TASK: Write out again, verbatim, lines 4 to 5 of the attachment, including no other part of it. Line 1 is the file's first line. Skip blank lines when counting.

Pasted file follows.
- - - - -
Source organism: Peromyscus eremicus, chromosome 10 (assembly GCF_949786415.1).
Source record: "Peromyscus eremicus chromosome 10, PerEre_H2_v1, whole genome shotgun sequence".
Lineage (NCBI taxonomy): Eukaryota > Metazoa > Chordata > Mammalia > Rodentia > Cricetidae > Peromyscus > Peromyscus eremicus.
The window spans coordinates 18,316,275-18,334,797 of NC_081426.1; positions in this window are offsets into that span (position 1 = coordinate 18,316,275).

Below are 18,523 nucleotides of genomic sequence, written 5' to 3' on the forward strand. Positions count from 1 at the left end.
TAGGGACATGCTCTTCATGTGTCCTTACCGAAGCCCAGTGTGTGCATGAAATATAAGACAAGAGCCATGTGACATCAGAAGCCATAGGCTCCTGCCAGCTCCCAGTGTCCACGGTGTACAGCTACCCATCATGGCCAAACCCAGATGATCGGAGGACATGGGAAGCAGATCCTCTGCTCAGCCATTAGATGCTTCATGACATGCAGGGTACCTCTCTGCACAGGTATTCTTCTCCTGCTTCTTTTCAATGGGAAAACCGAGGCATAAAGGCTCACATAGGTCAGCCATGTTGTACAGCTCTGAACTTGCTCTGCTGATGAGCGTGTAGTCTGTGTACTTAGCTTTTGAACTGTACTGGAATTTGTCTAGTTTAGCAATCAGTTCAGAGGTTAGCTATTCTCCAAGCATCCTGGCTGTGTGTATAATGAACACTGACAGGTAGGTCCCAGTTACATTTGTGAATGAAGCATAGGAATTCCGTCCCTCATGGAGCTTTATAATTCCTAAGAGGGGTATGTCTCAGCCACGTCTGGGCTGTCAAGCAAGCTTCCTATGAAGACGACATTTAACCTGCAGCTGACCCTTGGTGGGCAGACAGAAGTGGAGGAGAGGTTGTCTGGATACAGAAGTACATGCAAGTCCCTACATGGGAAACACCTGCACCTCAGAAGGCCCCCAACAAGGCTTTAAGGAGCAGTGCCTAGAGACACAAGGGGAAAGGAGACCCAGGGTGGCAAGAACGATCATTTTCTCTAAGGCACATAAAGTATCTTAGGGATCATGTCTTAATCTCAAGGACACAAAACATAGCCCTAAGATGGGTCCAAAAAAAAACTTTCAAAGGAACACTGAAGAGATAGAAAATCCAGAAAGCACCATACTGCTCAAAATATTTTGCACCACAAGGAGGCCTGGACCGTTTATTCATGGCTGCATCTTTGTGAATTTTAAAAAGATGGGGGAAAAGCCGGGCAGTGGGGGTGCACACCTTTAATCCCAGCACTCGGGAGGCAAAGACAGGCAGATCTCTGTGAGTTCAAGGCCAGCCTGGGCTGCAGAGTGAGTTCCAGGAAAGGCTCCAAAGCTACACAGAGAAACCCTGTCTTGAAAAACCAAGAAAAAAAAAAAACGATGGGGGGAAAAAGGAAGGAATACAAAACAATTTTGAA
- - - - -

The window spans coordinates 18,316,275-18,334,797 of NC_081426.1; positions in this window are offsets into that span (position 1 = coordinate 18,316,275).

Below are 18,523 nucleotides of genomic sequence, written 5' to 3' on the forward strand. Positions count from 1 at the left end.